LOS ANGELES — The funny thing about legacies, no matter the field, is that a conclusion usually is drawn - favorable or unsavory - before a career is complete, and often by those who don’t have any business debating such a topic in the first place.
In athletics, any player I’ve heard talk about their own legacy usually brushes off the question, saying it’s a fabricated media debate, and they’re right. What someone’s ultimate legacy is or isn’t fuels talk radio, internet columns and shouting network shows. Truthfully, a player or coach’s legacy means very little. Their numbers and impact on the game is enough (but isn’t that their legacy, you ask? Good question, I’ll say no.) Take Michael Jordan; some think less of No. 23 for playing those final two years with the Wizards. They say it “tarnished his legacy” and his perfect career-ending play and game with the Bulls in 1998, but Jordan doesn’t care. He’s a Hall of Famer and arguably the NBA’s G.O.A.T. Besides, his legacy was cemented following the first 3-Peat, everything that came after only added to his legend.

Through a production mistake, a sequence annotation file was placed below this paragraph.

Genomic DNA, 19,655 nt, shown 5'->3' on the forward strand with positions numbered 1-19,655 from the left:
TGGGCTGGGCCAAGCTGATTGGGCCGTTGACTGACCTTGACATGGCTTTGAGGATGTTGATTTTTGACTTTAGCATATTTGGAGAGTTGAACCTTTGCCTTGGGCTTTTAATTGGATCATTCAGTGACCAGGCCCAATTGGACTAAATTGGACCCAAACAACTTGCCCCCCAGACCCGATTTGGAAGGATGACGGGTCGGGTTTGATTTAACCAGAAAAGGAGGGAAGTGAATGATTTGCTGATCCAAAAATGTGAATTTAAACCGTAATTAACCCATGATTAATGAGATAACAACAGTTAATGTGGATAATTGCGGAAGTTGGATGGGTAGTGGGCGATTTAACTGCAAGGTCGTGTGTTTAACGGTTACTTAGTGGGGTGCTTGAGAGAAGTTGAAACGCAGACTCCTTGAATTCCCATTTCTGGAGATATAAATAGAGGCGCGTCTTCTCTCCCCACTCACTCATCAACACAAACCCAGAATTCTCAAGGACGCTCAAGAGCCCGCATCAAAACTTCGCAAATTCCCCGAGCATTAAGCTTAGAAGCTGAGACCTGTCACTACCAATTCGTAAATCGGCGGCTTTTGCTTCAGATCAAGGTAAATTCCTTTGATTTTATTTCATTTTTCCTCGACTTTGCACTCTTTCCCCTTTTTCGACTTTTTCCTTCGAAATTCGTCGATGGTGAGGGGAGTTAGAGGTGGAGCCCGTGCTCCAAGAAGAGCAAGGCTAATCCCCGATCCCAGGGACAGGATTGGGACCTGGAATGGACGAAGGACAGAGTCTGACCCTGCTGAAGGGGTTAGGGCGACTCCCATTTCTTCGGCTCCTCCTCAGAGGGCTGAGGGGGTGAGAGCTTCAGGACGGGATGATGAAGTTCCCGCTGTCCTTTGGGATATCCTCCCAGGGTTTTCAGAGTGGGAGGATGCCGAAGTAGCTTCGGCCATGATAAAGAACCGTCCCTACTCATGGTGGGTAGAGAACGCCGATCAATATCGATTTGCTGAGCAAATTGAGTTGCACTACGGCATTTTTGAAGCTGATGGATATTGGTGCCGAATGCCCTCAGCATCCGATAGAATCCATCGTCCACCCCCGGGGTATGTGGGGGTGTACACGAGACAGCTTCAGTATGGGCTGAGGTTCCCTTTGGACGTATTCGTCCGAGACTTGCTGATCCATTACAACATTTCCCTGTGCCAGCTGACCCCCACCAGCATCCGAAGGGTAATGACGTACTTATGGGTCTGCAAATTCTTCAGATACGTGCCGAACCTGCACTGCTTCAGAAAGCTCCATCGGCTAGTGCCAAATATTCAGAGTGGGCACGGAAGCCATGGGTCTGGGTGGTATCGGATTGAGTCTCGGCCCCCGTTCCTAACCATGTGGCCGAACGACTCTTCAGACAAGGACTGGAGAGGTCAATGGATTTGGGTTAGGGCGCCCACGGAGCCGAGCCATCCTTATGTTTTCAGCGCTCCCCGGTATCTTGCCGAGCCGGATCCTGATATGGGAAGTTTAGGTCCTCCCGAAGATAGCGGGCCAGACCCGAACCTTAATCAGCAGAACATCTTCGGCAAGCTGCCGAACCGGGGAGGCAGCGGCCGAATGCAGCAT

Those same fools say Dan Marino’s legacy is incomplete without a Super Bowl ring, same for Charles Barkley and Ted Williams. And debates will rage about Tiger Woods and his sex scandal, Roger Clemens and Barry Bonds post-steroids, and Kobe Bryant for being, well, an asshole, too.